8 Июн

Исполнение антикоррупционного законодательства, введенного во многих странах, встречается со значительными трудностями в практике морского бизнеса. Различные платежи (вознаграждения) за упрощение формальностей чаще являются результатом вымогательства властей, чем желания бизнеса получить неоправданные преимущества. БИМКО пытается разработать сбалансированную оговорку для чартеров, которая помогла бы бизнесу выполнять свои обязательства перед контрагентами без нарушения антикоррупционного законодательства. В Палате судоходства Объединенного королевства собралась группа для создания формулировки соответствующей оговорки, которая позволит отделить законные платежи подобного рода от коррупционных. При разработке такой оговорки очень важно согласовать интересы судовладельцев и фрахтователей, а также учесть мнение юристов. Согласование различных мнений относительно столь важной оговорки происходит в Подкомитете по антикорруционной оговорке Документального комитета БИМКО.

In recent years a number of countries have introduced anti-corruption legislation which, unfortunately, fails to recognise the practical implications for day-to-day trading activities in the shipping industry. The main problem facing owners and operators comes from demands by port and other local officials for “facilitation payments” before they will undertake or complete a particular task, such as ship clearance or providing pilotage services. If the Master refuses to make the “facilitation payment” (which may be cash, cigarettes or alcohol), the ship may be delayed or the owners could be fined for alleged regulatory or criminal breaches. On the other hand, if the Master gives in under commercial pressure and makes a payment, he and the owners may face criminal prosecution from authorities in the vessel’s flag state or country of domicile if they have zero-tolerance anti-corruption legislation.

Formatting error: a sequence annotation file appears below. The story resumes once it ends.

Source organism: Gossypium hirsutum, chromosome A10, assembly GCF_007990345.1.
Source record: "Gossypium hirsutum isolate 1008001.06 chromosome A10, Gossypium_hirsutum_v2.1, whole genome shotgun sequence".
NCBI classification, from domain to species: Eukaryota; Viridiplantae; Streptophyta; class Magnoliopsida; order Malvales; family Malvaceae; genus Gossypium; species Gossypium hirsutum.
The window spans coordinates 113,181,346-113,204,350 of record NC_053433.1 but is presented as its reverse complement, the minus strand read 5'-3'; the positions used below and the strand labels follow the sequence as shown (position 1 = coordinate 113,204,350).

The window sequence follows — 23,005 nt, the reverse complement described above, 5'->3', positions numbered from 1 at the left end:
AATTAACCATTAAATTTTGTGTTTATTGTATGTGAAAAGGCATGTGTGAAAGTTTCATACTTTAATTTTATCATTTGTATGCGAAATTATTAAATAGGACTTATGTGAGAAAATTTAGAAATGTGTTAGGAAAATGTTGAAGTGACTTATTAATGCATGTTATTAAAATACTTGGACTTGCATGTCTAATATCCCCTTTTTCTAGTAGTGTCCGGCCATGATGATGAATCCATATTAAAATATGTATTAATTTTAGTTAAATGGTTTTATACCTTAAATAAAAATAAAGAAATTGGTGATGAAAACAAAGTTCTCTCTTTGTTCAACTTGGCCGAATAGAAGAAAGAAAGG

Dealing with bribery and corruption in a charter party context is a challenging task. It has been argued that facilitation payments are more the result of blackmail than being a bribe in the conventional sense to gain commercial advantage. Unfortunately, legislation currently in force does not make such a distinction. This creates potential pitfalls for the unwary when drafting contractual clauses to demonstrate a business’s commitment to preventing corruption.

A number of rather onerous clauses have been seen in the market which place owners and operators between a rock and a hard place when trying to comply with strict anti-corruption legislation while fulfilling their commercial obligations. To counter these clauses and provide the industry with a more balanced a workable solution, BIMCO has gathered together representatives of owners, charterers and legal advisers to develop a charter party clause for voyage and time charters that specifically addresses the facilitation payment issue.

At a meeting at the UK Chamber of Shipping on 2 June the group began its task of formulating a new clause setting out the obligation to comply with applicable anti-corruption legislation alongside provisions establishing clear anti-corruption procedures. It is important that the owners and charterers work together to establish and agree procedures to determine whether a particular demand for a facilitation payment is legitimate or corrupt. If the demand is deemed to be corrupt, then the owners should not be penalised for any time lost as a result of refusing to pay the bribe, provided they have issued an appropriate note of protest.

According to Grant Hunter, Chief Officer for Legal and Contractual Affairs at BIMCO, «The clause must also deal with what happens if there is a breach of applicable anti-corruption legislation by one of the parties – most likely leading to the contract being terminated if the matter cannot be resolved within an agreed period of time. There is also the issue of an indemnity from the charterers if the owners suffer as a result of complying with charterers’ orders».

All of these matters are currently under discussion by the Anti-Corruption Clause Sub-committee. A preliminary first draft has been produced and will be further reviewed by the sub-committee before being scrutinised by the full Documentary Committee in November. This is an important clause much needed by the industry and it will be published only after a thorough drafting and review process.

Source: Legal and Contractual Affairs